Frankenweenie (2012)

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A real return to form for Tim Burton with another stop-motion animation, this time a remake/expanded version of a decades-old short, the story of Young Victor Frankenstein (Charlie Tahan) who is devastated by the death of his dog Sparky but through science class and an experiment on a dead frog, he learns how he might bring him back to life. A glorious spin on the Frankenstein story with a genius character by the name of Edgar, a creepy bug-eyed buck-toothed little hunchback frenemy who rats out Victor’s secret and soon all the animals in the pet cemetery are making a return … Written by Leonard Ripps (in 1984) from Burton’s original idea, with a screenplay by John August and apologies to the source, Mary Shelley who probably never saw this one coming! A great pastiche of monster movies. Brilliant, moving and funny as hell. Love it.

The Bad News Bears (1976)

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Has-been pool cleaner Morris Buttermaker (Walter Matthau) winds up coaching a hopeless Little League team at the behest of a councilman who’s PO’d at his own talentless son being denied a spot in this ultra-competitive sport. These kids really are the dregs – lazy, unathletic and truly without a prayer. Until Morris is gifted a smartass girl, Amanda (Tatum O’Neal) who’s the daughter of one of his exes and the best pitcher he could possibly get. She’s peddling star maps around Hollywood. Plus Kelly (Jackie Earle Haley) a wiseass punk old before his time who’s a great all-rounder. This year, they  might just beat their great foes, the Yankees, trained by Vic Morrow … Foul-mouthed, funny, unsentimental, this is one of the best satires of the Seventies made by that great comic auteur, Michael Ritchie, also responsible for beauty pageant comedy, Smile and political campaign movie The Candidate (not laughing now, are we?)  The screenplay by Burt Lancaster’s son Bill hits a lot of bases (!) – about the ethics of sport, teamwork, relationships, the importance of winning, and doing things your own way, but in a scathing way, of course. Lancaster had polio as a kid but played baseball at a pitch now named after this film (it’s at Ohio Ave and Sepulveda Blvd in LA). He wrote one of the sequels to this and collaborated with John Carpenter on The Thing. Matthau is simply great as the man who finally gets it together to relish the prospect of hard work and  winning, Morrow is totally on it as the opposing coach who will win at any cost and O’Neal is fabulous as the spirited girl leading the pack. This was a huge success and deservedly so. It’s the first of three films and a TV series and was remade many years later. However, forty years after its initial release it’s still the best baseball movie ever!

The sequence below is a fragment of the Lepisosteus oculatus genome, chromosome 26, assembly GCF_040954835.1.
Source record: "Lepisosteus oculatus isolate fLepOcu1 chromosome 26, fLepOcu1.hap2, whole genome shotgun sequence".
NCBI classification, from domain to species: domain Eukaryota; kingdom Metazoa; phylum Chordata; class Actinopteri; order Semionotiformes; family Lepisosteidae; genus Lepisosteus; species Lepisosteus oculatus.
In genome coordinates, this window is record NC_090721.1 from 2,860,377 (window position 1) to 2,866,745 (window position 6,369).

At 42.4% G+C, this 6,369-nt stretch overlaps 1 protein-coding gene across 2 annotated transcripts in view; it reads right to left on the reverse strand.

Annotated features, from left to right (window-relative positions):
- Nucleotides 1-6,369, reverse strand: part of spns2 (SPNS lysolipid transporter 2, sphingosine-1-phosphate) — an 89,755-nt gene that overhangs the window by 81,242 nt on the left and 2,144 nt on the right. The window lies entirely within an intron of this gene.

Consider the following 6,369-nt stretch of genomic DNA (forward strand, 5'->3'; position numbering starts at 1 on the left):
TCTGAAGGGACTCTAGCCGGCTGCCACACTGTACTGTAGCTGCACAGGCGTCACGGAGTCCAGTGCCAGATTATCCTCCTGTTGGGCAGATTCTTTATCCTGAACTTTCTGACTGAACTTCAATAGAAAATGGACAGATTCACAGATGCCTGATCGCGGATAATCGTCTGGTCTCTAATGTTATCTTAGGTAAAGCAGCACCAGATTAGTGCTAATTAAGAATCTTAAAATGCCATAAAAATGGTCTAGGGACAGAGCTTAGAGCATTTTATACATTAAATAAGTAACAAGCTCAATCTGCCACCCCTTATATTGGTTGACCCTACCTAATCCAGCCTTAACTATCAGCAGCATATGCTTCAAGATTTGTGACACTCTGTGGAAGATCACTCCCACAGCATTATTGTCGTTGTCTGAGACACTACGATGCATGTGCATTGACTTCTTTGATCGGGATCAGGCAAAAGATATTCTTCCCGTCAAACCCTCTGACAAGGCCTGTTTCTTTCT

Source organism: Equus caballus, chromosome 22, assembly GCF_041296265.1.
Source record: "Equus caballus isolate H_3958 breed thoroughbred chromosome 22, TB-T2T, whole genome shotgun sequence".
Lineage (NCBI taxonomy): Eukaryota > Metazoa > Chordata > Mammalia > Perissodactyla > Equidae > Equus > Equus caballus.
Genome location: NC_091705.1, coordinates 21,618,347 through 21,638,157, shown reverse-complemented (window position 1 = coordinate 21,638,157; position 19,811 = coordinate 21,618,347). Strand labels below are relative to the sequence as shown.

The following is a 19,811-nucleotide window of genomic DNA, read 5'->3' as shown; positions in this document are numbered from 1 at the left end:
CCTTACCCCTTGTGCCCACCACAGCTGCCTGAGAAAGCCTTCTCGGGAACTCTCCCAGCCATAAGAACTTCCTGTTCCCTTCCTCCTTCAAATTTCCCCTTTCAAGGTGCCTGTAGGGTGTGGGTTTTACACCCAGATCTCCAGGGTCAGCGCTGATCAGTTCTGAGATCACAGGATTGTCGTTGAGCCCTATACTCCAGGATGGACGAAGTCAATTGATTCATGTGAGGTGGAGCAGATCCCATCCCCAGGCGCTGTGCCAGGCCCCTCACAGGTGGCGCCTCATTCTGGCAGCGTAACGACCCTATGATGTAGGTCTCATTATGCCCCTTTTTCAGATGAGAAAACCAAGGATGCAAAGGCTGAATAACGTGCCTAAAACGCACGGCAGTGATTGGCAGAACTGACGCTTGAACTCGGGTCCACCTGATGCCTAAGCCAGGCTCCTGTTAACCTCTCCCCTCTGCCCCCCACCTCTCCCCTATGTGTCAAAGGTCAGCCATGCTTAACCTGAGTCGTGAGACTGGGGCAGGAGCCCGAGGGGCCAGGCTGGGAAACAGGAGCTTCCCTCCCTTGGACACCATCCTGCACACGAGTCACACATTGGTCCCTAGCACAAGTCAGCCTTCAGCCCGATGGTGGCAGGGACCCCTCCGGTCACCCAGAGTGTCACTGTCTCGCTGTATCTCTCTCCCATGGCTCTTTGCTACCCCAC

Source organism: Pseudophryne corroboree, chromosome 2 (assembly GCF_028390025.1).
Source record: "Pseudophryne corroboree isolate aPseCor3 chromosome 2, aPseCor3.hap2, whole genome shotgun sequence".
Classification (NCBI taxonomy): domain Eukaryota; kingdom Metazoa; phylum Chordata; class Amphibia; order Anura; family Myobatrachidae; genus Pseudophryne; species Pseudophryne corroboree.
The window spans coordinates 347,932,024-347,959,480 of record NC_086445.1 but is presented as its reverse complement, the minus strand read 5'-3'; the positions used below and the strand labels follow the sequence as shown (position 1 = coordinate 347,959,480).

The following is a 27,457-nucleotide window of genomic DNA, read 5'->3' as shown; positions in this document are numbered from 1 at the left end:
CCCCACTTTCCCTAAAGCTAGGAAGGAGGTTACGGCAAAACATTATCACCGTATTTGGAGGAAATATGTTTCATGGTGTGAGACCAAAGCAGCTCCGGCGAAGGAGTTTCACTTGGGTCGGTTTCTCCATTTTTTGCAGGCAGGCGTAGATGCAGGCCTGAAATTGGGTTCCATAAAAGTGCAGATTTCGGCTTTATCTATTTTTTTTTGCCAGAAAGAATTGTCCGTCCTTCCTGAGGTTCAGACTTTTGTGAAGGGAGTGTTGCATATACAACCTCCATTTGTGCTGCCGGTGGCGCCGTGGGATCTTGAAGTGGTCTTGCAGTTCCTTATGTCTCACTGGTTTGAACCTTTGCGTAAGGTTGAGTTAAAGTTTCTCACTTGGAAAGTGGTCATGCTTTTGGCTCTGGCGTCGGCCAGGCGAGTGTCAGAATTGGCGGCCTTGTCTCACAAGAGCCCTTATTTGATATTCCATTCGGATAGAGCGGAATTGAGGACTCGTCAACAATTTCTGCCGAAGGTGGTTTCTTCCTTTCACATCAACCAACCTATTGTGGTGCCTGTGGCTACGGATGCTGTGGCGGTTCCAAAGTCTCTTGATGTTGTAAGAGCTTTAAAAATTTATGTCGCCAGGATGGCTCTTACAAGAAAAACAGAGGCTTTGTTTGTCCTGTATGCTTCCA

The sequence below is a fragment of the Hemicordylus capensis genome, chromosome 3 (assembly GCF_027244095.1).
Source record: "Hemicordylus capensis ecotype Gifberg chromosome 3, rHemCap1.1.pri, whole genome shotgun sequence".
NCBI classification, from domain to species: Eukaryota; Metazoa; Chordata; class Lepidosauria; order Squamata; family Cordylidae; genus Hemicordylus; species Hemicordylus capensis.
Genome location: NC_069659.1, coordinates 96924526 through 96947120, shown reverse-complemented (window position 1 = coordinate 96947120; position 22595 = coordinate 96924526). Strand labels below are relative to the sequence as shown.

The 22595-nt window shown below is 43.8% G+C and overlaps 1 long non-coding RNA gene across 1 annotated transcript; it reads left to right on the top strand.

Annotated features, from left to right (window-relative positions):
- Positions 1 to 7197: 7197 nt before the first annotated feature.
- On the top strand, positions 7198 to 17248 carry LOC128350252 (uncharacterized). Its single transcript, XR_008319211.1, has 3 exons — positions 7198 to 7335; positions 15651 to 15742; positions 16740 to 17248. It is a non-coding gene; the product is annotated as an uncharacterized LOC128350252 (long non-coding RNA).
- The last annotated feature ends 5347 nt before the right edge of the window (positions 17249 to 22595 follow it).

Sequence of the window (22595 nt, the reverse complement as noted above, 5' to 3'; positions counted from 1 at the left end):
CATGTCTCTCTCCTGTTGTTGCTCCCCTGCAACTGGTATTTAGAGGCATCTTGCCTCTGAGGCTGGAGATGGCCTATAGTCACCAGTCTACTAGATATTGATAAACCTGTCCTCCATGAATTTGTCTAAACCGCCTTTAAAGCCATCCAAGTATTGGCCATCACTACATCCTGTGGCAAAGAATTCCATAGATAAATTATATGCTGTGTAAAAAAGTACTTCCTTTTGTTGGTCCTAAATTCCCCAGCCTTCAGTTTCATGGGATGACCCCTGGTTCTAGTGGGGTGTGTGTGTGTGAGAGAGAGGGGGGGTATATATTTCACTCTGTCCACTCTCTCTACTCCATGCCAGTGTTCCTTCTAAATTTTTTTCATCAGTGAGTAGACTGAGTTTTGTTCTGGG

Take Me Out to the Ball Game (1949)

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The turn of the century set musical has honourable precedents and reached a peak of classicism with Meet Me in St Louis. Five years after that came this, a good humoured outing concerning the takeover of a baseball team by Esther Williams, who gets to dunk in a swimming pool which is of course a propos. Sinatra, Kelly and Munshin would be re-teamed 6 months later in On the Town, the classic film musical made on location with young choreographer Stanley Donen. This was Kelly’s idea. Inventive direction by musical master Busby Berkeley adds to the fun of the gambling plot and the play itself.